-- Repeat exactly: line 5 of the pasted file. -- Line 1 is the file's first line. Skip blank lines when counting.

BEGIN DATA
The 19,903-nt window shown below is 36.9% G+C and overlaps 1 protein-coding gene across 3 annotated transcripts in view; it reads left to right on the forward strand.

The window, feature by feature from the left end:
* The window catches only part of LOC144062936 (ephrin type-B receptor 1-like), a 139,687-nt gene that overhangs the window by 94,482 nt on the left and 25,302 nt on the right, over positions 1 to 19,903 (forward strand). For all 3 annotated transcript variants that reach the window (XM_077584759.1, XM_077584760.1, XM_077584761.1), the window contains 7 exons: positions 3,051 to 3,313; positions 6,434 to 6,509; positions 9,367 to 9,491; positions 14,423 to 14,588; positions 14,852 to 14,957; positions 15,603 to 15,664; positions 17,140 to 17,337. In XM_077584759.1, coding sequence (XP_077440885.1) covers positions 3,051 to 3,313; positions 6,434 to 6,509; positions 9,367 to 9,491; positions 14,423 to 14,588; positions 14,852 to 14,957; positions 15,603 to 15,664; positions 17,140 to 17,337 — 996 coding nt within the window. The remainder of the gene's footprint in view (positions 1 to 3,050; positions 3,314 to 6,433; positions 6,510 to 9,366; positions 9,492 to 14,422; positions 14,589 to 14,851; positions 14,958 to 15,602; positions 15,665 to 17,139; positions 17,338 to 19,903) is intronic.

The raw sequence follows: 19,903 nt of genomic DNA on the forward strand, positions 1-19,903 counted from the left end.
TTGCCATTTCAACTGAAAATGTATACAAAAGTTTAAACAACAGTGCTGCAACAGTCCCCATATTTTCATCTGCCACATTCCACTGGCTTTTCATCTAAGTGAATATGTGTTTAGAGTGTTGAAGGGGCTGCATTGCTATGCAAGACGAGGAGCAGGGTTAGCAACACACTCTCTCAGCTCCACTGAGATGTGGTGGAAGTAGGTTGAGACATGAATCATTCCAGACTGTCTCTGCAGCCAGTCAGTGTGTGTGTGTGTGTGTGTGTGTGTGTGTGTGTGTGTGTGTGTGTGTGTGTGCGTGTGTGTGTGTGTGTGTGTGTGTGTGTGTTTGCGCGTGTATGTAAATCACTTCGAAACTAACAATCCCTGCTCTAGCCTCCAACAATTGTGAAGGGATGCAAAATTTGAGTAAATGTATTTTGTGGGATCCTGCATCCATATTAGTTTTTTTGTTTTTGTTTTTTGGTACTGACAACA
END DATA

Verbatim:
TTGCCATTTCAACTGAAAATGTATACAAAAGTTTAAACAACAGTGCTGCAACAGTCCCCATATTTTCATCTGCCACATTCCACTGGCTTTTCATCTAAGTGAATATGTGTTTAGAGTGTTGAAGGGGCTGCATTGCTATGCAAGACGAGGAGCAGGGTTAGCAACACACTCTCTCAGCTCCACTGAGATGTGGTGGAAGTAGGTTGAGACATGAATCATTCCAGACTGTCTCTGCAGCCAGTCAGTGTGTGTGTGTGTGTGTGTGTGTGTGTGTGTGTGTGTGTGTGTGTGTGTGTGCGTGTGTGTGTGTGTGTGTGTGTGTGTGTGTTTGCGCGTGTATGTAAATCACTTCGAAACTAACAATCCCTGCTCTAGCCTCCAACAATTGTGAAGGGATGCAAAATTTGAGTAAATGTATTTTGTGGGATCCTGCATCCATATTAGTTTTTTTGTTTTTGTTTTTTGGTACTGACAACA